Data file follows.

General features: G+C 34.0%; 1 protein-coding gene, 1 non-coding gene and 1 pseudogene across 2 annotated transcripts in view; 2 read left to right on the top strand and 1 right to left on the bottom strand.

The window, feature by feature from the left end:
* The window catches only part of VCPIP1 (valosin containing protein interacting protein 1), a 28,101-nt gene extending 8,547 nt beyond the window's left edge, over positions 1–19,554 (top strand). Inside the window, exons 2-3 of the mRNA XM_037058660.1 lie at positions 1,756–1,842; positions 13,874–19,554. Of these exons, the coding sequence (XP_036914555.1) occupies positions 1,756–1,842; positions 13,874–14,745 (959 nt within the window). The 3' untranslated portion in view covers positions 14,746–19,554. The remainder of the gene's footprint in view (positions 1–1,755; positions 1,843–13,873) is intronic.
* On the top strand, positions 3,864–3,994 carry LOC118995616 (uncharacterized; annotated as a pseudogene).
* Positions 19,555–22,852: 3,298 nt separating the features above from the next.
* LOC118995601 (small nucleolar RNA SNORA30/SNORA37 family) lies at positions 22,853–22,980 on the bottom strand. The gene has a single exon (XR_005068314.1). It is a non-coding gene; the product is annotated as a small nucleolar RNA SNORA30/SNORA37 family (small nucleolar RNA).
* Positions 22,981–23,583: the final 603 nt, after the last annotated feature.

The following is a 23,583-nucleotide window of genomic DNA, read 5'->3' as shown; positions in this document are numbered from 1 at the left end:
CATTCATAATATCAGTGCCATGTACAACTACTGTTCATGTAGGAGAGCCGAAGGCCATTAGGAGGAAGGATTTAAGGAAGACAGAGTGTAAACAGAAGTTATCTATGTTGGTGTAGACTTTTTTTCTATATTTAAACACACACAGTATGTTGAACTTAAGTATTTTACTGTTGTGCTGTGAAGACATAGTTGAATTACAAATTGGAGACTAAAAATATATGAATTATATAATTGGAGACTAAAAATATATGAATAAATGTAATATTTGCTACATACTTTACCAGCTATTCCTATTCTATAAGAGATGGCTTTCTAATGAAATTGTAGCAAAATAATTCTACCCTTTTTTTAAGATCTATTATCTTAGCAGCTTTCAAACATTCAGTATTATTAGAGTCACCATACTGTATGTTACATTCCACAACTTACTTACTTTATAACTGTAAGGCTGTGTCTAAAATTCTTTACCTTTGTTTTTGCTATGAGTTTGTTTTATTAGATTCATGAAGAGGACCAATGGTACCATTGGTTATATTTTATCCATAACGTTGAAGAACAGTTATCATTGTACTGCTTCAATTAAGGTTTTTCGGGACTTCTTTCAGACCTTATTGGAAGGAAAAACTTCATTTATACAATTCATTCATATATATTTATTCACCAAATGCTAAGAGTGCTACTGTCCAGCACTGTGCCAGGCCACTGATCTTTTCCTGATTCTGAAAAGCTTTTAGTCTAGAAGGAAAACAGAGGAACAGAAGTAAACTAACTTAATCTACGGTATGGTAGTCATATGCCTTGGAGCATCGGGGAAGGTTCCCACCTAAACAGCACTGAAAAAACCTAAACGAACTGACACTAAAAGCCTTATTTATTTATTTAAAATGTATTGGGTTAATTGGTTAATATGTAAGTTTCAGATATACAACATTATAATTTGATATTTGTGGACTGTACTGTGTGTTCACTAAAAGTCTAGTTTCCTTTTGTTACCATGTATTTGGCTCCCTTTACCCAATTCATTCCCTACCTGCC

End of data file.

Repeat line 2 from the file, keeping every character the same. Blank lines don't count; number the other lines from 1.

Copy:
The window, feature by feature from the left end: